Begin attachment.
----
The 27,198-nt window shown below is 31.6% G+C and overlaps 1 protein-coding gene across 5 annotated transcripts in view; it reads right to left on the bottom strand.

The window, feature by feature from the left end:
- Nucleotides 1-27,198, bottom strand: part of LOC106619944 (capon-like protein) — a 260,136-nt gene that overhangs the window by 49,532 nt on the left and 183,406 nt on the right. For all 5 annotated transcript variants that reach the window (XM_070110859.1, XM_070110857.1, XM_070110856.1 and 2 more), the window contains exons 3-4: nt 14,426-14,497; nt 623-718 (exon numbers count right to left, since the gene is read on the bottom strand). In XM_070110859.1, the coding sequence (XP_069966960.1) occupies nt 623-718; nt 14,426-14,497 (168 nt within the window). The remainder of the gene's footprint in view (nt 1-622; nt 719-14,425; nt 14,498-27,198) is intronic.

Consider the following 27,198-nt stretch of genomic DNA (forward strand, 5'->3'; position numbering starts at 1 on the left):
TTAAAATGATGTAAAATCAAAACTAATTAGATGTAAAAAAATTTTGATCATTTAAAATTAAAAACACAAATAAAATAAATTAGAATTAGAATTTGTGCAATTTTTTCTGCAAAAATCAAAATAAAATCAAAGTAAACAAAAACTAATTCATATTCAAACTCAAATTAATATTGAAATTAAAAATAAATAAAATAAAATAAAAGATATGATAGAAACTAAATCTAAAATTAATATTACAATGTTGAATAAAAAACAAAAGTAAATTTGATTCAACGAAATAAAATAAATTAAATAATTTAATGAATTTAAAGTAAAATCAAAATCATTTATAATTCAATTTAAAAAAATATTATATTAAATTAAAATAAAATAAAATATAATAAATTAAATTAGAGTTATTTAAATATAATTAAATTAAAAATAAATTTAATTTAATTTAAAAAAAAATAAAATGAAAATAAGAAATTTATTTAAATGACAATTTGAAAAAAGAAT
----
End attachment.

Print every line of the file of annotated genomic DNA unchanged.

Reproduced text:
The 27,198-nt window shown below is 31.6% G+C and overlaps 1 protein-coding gene across 5 annotated transcripts in view; it reads right to left on the bottom strand.

The window, feature by feature from the left end:
- Nucleotides 1-27,198, bottom strand: part of LOC106619944 (capon-like protein) — a 260,136-nt gene that overhangs the window by 49,532 nt on the left and 183,406 nt on the right. For all 5 annotated transcript variants that reach the window (XM_070110859.1, XM_070110857.1, XM_070110856.1 and 2 more), the window contains exons 3-4: nt 14,426-14,497; nt 623-718 (exon numbers count right to left, since the gene is read on the bottom strand). In XM_070110859.1, the coding sequence (XP_069966960.1) occupies nt 623-718; nt 14,426-14,497 (168 nt within the window). The remainder of the gene's footprint in view (nt 1-622; nt 719-14,425; nt 14,498-27,198) is intronic.

Consider the following 27,198-nt stretch of genomic DNA (forward strand, 5'->3'; position numbering starts at 1 on the left):
TTAAAATGATGTAAAATCAAAACTAATTAGATGTAAAAAAATTTTGATCATTTAAAATTAAAAACACAAATAAAATAAATTAGAATTAGAATTTGTGCAATTTTTTCTGCAAAAATCAAAATAAAATCAAAGTAAACAAAAACTAATTCATATTCAAACTCAAATTAATATTGAAATTAAAAATAAATAAAATAAAATAAAAGATATGATAGAAACTAAATCTAAAATTAATATTACAATGTTGAATAAAAAACAAAAGTAAATTTGATTCAACGAAATAAAATAAATTAAATAATTTAATGAATTTAAAGTAAAATCAAAATCATTTATAATTCAATTTAAAAAAATATTATATTAAATTAAAATAAAATAAAATATAATAAATTAAATTAGAGTTATTTAAATATAATTAAATTAAAAATAAATTTAATTTAATTTAAAAAAAAATAAAATGAAAATAAGAAATTTATTTAAATGACAATTTGAAAAAAGAAT